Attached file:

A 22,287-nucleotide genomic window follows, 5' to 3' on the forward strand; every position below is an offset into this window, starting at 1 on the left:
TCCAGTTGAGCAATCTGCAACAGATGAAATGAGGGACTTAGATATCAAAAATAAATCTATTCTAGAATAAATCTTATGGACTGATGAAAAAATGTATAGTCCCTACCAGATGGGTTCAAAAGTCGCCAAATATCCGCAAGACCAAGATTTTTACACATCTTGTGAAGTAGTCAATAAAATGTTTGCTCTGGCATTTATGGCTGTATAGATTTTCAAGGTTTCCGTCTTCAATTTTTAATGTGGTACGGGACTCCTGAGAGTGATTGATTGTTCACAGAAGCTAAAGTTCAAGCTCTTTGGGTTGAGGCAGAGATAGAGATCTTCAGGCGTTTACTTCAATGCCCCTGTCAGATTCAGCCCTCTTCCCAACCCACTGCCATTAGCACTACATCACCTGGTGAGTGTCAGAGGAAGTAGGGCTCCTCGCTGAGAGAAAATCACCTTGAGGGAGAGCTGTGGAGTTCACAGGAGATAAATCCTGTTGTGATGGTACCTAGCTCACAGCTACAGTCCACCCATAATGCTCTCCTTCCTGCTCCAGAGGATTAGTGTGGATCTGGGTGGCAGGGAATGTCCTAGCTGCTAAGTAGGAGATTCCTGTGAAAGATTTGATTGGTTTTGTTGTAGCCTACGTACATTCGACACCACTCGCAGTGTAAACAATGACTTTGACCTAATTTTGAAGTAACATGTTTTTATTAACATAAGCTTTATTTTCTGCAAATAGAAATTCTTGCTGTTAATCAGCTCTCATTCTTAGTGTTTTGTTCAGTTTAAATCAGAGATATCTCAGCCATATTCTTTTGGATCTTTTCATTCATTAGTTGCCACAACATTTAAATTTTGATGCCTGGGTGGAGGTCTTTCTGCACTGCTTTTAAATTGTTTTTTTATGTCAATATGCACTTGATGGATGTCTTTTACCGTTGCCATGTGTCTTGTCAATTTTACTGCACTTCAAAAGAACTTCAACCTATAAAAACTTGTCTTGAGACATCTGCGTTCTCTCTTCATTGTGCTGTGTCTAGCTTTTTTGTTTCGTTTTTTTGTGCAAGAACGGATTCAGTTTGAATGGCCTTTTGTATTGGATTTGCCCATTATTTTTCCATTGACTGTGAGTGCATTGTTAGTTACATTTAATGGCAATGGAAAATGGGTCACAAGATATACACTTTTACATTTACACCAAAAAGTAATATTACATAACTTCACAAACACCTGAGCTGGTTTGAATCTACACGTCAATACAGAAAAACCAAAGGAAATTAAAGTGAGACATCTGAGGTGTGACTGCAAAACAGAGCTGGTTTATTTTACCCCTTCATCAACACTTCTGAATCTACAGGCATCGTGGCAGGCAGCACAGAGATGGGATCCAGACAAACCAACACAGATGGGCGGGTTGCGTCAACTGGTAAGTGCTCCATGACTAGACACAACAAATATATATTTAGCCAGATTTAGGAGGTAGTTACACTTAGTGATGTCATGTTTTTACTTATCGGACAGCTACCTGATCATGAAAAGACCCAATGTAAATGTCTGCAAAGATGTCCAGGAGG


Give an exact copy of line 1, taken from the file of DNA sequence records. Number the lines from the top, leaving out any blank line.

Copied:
A 22,287-nucleotide genomic window follows, 5' to 3' on the forward strand; every position below is an offset into this window, starting at 1 on the left: